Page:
The story has its moral. If traditions are too rigid and meaningless, enterprising men find ways around them. It is both interesting and noteworthy that Edmonds came up with the idea, given that he is among the most successful businessmen among cricketers.
Eye to eye
The pavilion is flanked by two stands named after two Middlesex and England captains, Plum Warner and Gubby Allen.
One cannot find two other cricketers in the annals of English cricket history who can possibly be more aptly described as the face of the establishment. Warner, the Grand Old Man of English cricket, captain of England in the first decade of the twentieth century, a man who worked tirelessly to spread the game across climes and did more than anyone else to create the curious myth of the Gentleman’s Game.
And Allen, a fast bowler in Jardine’s side who refused to bowl Bodyline, captain of England sides in the 1930s and 1940s, the face of MCC and Lord’s after his playing days. (We will ignore the fact that there is a belief among some of the historians of the game that Allen was actually the illegitimate son of Warner.) Rather we will look at the appropriateness of the magnificent pavilion guarded by the Warner stand on one side and the Allen stand on the other. Perhaps because of being named after the more venerable of the two men, the Warner stand is currently under renovation.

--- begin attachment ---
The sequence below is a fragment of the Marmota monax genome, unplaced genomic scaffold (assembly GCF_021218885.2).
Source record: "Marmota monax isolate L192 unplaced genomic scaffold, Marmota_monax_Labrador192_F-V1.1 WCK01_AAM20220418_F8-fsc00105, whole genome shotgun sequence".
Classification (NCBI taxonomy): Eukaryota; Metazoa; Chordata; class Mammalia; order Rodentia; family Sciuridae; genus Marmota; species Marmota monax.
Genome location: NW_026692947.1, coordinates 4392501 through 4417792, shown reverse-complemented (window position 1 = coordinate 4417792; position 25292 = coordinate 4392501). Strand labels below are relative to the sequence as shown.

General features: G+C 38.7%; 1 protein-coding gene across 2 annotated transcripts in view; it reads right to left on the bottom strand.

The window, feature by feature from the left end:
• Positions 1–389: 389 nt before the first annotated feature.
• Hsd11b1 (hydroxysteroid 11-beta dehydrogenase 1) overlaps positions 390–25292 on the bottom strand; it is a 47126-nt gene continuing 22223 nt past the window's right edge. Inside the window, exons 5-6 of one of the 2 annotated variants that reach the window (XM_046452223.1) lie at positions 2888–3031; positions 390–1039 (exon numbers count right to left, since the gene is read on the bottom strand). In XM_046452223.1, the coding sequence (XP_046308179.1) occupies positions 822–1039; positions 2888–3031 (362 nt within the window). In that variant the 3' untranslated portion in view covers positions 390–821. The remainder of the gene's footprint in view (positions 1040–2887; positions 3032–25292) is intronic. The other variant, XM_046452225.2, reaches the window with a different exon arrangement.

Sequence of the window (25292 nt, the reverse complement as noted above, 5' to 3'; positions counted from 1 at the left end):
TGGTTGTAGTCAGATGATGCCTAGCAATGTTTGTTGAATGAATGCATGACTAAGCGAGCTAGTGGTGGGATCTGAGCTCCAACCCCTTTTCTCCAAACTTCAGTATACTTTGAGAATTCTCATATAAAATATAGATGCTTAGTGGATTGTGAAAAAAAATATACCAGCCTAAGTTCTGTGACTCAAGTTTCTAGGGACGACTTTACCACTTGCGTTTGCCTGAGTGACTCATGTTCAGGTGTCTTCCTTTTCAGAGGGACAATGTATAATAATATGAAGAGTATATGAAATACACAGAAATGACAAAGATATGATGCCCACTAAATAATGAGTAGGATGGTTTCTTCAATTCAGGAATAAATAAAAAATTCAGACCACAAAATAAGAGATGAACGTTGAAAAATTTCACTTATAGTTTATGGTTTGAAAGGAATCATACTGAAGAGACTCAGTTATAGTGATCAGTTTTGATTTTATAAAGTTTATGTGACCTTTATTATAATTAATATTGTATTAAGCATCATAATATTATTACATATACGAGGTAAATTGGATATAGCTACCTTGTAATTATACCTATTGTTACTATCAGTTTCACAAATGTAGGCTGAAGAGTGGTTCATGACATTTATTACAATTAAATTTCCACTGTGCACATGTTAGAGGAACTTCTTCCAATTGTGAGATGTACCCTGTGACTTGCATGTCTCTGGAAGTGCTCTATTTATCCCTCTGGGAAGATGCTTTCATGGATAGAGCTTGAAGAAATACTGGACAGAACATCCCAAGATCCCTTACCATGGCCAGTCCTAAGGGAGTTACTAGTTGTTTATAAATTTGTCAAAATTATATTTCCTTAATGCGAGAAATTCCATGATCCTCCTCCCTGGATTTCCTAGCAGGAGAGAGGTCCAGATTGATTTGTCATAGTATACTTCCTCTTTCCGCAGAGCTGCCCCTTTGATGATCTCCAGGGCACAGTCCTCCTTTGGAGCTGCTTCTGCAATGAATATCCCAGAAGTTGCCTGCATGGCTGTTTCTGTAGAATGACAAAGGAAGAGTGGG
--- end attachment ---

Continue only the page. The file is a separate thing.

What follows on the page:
Directly opposite these stands are two more, at the other end of the ground, named after two of the best cricketers produced by Middlesex.
Flanking the space-age Media Centre on either side are the Compton and Edrich stands, named after Denis Compton and Bill Edrich. Who can forget the excitement of Compton at the wicket, with his thrilling style of running out at the bowler? The knight in shining armour, the most glamorous of English cricketers. And Edrich, alongside Compton, was one of the rocks of the Middlesex and England side after the Second World War.
At the same time, these two men were perhaps the most anti-establishment cricketers ever, with a magnificent resume of flouting team rules, breaking curfew and drinking sprees. They enjoyed themselves, and people enjoyed their cricket. Compton was the pin-up boy of English cricket, and Edrich married five times, with only Hugh Tayfield, the South African off-spinning great, rivalling him in that regard among established Test cricketers.
When these stands were erected, Compton was said to have expressed dismay that the two stands bearing the names of his buddy and his own did not happen to house a bar.
It seems extremely symbolic that the Compton and Edrich stands stare directly at Warner and Allen at the other end, underlining the eternal tussle at Lord’s.
The conflicts continue to be played out in subtle and blunt lines every day.
The white flannels and sweaters in four-day county games bear the jersey numbers of the cricketers, football style. The county sides compete for the Royal London One Day Cup and the Natwest T20 Blast, with Lord’s filling up in the evenings, and playing host to cheerleaders, erupting flames and loud music.
Some members have voiced concern over the guests of other members not abiding by the rigid dress code of the pavilion. In fact, the dress restrictions are relaxed to a large extent during the T20s, but it seems there are still gentlemen and ladies who keep disregarding them.
This tussle is witnessed, as well as symbolised, by Old Father Time. The weathervane presented by Sir Herbert Baker, the architect of the Grandstand, he now stands atop the scorer’s box on the Mound Stand, in the perpetual pose of removing the bails.
He was damaged during the Blitz attack, and has been struck by lightning. But he continues to stand there.
Much like the trappings of Lord’s.